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NW Fishletter #385, Sept. 4, 2018
 Puget Sound Orcas' Plight Linked To Snake River Dam Removal
Some orca proponents say recovering Chinook runs in the Snake and Columbia rivers through increased spill and removal of the four lower Snake River dams is a vital component to saving southern resident killer whales from extinction.
However, NOAA Fisheries scientists maintain that recovering salmon stocks throughout the killer whale's entire range, from Northern California to Canada, is important and that no single basin will save the whales.
The agency also says hatcheries produce more than enough Chinook--the pod's main prey--in the Columbia and Snake rivers to offset any losses caused by dams.
The focus on Columbia River Basin dams comes as the population of 75 killer whales that summer in Puget Sound attracted international attention when a mother whale gave birth to a calf, which died in less than an hour.
For more than two weeks, the mother was seen pushing her baby to the surface in what some observers have interpreted as a demonstration of her grief. During that time, biologists noticed a 3-year-old female in the pod was emaciated, and attempted to feed her, provide her with medicine and observe her condition continue.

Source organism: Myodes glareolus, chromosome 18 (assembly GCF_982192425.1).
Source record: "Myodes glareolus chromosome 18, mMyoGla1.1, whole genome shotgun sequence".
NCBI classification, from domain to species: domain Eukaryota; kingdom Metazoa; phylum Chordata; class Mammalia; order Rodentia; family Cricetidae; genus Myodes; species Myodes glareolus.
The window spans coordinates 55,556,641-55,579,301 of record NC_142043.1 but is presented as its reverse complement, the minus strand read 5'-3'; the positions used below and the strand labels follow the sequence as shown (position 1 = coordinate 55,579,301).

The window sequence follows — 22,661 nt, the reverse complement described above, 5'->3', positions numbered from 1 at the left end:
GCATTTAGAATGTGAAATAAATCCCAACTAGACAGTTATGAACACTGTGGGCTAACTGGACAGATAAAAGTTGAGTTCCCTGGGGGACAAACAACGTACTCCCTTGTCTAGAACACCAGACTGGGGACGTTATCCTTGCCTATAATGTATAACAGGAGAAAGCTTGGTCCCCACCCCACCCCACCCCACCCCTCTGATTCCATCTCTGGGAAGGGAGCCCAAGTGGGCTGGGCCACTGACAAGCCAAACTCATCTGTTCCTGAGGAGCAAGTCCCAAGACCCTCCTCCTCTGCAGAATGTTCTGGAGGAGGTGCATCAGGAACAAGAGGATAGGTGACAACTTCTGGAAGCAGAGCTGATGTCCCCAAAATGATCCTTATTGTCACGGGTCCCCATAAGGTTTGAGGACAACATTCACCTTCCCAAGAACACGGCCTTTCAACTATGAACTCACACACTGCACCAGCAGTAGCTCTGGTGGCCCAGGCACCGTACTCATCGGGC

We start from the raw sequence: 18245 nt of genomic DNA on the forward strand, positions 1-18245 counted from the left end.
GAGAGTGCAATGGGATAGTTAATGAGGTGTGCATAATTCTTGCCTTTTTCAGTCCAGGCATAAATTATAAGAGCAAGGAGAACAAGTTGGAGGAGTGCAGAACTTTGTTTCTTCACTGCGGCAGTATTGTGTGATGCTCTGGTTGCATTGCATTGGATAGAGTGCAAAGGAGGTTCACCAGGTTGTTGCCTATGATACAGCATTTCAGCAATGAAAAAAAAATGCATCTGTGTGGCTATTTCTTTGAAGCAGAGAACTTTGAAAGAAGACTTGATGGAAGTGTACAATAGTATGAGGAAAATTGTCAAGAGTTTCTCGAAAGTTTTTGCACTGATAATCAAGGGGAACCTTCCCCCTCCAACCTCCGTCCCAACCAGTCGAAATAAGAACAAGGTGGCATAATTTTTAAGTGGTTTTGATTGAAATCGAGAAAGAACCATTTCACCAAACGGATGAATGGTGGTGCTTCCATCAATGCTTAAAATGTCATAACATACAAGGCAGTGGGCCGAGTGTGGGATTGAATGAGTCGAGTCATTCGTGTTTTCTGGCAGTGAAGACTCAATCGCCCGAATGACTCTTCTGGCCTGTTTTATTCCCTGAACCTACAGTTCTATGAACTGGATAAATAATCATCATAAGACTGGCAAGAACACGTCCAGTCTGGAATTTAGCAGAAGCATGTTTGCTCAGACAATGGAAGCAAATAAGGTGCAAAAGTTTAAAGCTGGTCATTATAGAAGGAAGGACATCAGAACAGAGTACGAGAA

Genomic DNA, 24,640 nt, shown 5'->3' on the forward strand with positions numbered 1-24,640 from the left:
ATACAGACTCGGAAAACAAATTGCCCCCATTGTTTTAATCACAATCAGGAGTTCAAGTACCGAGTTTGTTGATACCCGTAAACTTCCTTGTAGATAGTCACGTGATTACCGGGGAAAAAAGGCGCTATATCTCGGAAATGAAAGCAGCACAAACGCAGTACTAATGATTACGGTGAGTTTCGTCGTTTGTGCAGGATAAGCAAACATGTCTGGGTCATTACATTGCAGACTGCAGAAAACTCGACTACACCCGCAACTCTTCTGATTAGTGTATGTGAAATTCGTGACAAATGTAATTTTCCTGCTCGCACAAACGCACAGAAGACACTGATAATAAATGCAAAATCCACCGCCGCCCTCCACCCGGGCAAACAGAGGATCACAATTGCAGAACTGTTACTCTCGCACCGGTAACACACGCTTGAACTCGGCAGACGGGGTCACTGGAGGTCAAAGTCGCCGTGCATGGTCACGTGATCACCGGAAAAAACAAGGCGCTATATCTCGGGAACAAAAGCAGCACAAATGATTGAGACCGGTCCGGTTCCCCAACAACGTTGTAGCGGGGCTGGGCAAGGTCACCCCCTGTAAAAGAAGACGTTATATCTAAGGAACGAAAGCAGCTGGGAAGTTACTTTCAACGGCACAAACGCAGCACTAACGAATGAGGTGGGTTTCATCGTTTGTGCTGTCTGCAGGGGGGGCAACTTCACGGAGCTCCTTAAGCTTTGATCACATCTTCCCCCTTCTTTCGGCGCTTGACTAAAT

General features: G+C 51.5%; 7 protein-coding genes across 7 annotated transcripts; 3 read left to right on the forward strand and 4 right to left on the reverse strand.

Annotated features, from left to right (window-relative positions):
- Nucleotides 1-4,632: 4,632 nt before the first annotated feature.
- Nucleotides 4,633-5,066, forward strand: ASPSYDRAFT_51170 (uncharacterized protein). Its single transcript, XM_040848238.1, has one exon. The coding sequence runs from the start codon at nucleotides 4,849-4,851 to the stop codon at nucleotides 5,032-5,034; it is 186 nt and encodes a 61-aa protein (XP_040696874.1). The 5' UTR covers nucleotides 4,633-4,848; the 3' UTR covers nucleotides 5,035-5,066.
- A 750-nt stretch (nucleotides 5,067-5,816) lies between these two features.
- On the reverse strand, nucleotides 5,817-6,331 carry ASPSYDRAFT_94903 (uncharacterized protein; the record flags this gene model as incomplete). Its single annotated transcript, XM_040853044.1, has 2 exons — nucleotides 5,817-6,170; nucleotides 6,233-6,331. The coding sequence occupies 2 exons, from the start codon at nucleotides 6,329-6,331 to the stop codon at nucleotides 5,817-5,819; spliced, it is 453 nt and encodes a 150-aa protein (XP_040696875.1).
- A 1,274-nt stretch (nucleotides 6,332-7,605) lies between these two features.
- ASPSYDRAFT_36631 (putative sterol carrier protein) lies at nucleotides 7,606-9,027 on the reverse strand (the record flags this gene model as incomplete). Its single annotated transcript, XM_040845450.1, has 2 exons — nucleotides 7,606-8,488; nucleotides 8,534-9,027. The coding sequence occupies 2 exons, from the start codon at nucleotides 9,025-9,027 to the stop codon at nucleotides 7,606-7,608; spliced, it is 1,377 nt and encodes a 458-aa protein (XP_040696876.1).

Efforts to recover this population of killer whales have been underway for several years. Southern residents were initially listed as endangered in 2005, and NOAA Fisheries completed a recovery plan in 2008.
This year, in March, Washington Gov. Jay Inslee signed an executive order forming a task force to develop an action plan to recover the whales and ensure a sustained population into the future.
Both NOAA Fisheries and the governor's proclamation identify three primary causes of the orca's decline: prey availability, toxic contaminants, and disturbance from noise and vessel traffic.
NOAA spokesman Michael Milstein said none of the three problems are considered a leading cause of the orca's decline.
"We think they're all essentially important in different ways," Milstein said. In some cases, the problems compound one another. For example, he said, "When there's a lot of ship noise, whales can't use their echolocation to find fish," so in that case, the availability of prey is secondary.However, a July 31 news release from the Orca Salmon Alliance claims, "An extreme shortage of prey--primarily Chinook salmon--is the leading cause for their decline in recent years."
Joseph Bogaard, executive director of Save Our Wild Salmon Coalition, which is part of the Alliance, said food is a daily need, and if the whales had enough prey, impacts of vessel noise and toxins wouldn't be as severe.
"The fact that there aren't many fish means the vessel issue is worsened," Bogaard said. Toxins, too, are more of a problem for the whales because they don't have enough to eat, since whales store toxins in their blubber, and when they don't have enough food, they start burning up the blubber." If we were able to get those guys a lot more food, in the near term, then those other issues would not go away, but they're lessened," he said.